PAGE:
While the NHL lockout drags on, minor league hockey players are having a typical season, minus one thing: the hope of being called up.
And getting called up is the point. Ask any minor leaguer about the NHL team he loved when he was little and you’ll get responses like this one from Chris Bourque:
“My dream was to play in the NHL, but it was also to be able to play for the Boston Bruins. Those guys were heroes to me growing up as a kid.”
Bourque is a forward for the Providence Bruins in the American Hockey League, but unlike most minor leaguers, Bourque knew his heroes well. Chris’s father, Hall-of-Fame defenseman Ray Bourque, played for Providence’s parent club in Boston from 1979 to 2000. “When I was a little kid I pretty much grew up in that Boston locker room,” Chris said.
Chris has spent most of his seven minor-league seasons in the Capitals organization, but Washington traded him to Boston in May. He was eager to impress the Boston staff during training camp this fall, but the lockout has kept him in Rhode Island.
“It’s definitely upsetting. It’s a little disappointing that the two sides couldn’t come to an agreement. But I think everybody’s got their fingers crossed that they’ll get it settled and hopefully the NHL can get started because I think everybody misses it… the players, the fans, everyone,” Bourque said after a recent practice at the Dunkin’ Donuts Center in Providence. “It’s not a good situation for anyone.”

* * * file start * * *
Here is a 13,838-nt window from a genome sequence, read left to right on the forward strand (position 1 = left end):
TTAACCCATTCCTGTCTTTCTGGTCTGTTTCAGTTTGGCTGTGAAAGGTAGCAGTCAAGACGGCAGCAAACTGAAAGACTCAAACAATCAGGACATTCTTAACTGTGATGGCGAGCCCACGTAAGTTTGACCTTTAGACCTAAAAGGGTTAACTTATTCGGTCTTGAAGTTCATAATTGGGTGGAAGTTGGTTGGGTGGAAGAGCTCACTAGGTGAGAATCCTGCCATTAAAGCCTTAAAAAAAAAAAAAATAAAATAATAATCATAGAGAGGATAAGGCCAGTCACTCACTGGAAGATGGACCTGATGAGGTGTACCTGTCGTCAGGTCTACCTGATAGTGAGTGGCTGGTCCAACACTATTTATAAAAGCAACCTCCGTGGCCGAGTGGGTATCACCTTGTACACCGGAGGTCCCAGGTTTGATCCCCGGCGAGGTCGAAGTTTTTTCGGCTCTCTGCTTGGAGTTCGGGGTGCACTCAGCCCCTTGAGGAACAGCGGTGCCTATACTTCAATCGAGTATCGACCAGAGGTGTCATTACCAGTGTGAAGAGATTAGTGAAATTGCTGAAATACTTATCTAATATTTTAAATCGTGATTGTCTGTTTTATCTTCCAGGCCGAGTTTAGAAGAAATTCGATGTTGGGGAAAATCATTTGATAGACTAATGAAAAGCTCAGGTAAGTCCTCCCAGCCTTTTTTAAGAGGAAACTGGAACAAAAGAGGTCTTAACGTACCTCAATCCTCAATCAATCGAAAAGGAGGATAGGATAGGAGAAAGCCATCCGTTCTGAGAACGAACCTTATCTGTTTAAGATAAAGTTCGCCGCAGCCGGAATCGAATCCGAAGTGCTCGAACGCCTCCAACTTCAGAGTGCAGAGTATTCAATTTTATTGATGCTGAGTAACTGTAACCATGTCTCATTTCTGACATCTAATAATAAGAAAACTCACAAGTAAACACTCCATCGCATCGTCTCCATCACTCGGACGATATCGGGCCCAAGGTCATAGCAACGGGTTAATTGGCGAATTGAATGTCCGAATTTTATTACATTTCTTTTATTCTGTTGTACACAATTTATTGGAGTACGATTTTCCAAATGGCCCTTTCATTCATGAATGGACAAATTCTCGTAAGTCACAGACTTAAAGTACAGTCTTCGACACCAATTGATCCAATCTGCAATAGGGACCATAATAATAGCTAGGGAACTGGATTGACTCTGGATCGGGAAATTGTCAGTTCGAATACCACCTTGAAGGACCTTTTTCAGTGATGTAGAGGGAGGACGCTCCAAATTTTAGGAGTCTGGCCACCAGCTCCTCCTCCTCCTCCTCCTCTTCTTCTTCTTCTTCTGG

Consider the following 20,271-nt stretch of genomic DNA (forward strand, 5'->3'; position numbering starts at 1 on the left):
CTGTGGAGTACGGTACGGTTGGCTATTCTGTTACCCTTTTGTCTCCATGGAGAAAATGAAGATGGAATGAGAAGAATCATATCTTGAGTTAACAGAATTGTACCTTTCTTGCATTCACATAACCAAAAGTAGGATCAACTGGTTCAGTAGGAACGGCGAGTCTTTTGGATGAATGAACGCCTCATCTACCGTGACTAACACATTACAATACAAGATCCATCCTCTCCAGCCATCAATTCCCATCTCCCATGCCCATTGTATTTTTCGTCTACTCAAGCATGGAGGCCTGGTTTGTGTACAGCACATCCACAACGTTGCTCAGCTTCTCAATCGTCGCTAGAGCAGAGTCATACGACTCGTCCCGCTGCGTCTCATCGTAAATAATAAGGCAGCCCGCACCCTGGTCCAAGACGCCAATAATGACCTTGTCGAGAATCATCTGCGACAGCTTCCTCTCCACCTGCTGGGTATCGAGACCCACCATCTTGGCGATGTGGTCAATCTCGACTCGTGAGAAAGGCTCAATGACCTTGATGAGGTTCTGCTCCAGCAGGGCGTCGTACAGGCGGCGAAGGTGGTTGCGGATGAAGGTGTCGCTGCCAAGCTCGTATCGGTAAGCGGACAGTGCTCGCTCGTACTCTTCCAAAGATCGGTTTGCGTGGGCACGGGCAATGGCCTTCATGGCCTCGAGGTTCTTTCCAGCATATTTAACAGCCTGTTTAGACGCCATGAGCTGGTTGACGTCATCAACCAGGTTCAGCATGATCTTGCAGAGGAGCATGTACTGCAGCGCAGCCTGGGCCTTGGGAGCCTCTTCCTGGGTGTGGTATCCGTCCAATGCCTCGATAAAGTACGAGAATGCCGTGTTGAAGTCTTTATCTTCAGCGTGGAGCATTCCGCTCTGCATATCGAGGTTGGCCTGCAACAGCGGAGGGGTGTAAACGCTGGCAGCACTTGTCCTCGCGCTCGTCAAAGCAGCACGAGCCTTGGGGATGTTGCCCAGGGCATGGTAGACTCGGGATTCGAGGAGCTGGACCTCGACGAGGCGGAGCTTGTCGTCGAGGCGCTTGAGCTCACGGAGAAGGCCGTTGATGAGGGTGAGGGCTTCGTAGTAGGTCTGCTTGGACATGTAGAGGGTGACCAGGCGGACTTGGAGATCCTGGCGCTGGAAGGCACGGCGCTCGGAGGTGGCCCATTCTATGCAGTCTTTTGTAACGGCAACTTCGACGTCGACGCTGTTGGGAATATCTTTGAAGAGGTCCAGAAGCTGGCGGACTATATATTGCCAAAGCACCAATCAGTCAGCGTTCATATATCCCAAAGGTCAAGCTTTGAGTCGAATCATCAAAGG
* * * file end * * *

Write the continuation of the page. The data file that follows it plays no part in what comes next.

Playing for the Hershey Bears last season, Bourque led the AHL in points. But his minor-league successes have only translated to 33 NHL games with just one goal in a handful of call-ups. Providence Head Coach Bruce Cassidy can relate to Bourque’s frustration with the lockout.
“I think guys that play in the minors, and have for any length of time, know that there’s a lot of adversity that they’ve got fight through to get up there,” said Cassidy, who spent 12 years in the minors and European leagues during his playing days. “It’s just another little piece of adversity.”
Cassidy says Bourque is getting extra attention because of his family ties to the Bruins franchise, but he doesn’t think the 26-year-old feels any extra pressure.
“It doesn’t seem like that bothers him,” said Cassidy. “But everyone wants to make their father proud and I think part of the reason he ended up in Boston is he’d love to follow in his father’s footsteps.”
While Chris Bourque is hoping he’ll get the chance to merge his father’s history with his own hockey future, he’ll settle for another kind of on-ice family reunion for now. His little brother, Ryan, plays for the Connecticut Whale.
“Those dates, I definitely circle. Just to watch him and see how he’s doing. It’s my little brother, I want to see him do well. I’d like to see him score a hat trick and us win 4-3.”
On Saturday night, Chris didn’t exactly get his wish. The Whale beat the Bruins 6-3, but both brothers fared well. Chris had two assists and Ryan scored a goal. More importantly, during the lockout, they were still on the ice.
In fact, the only Bourque without any points that night was Ray. He was in the stands.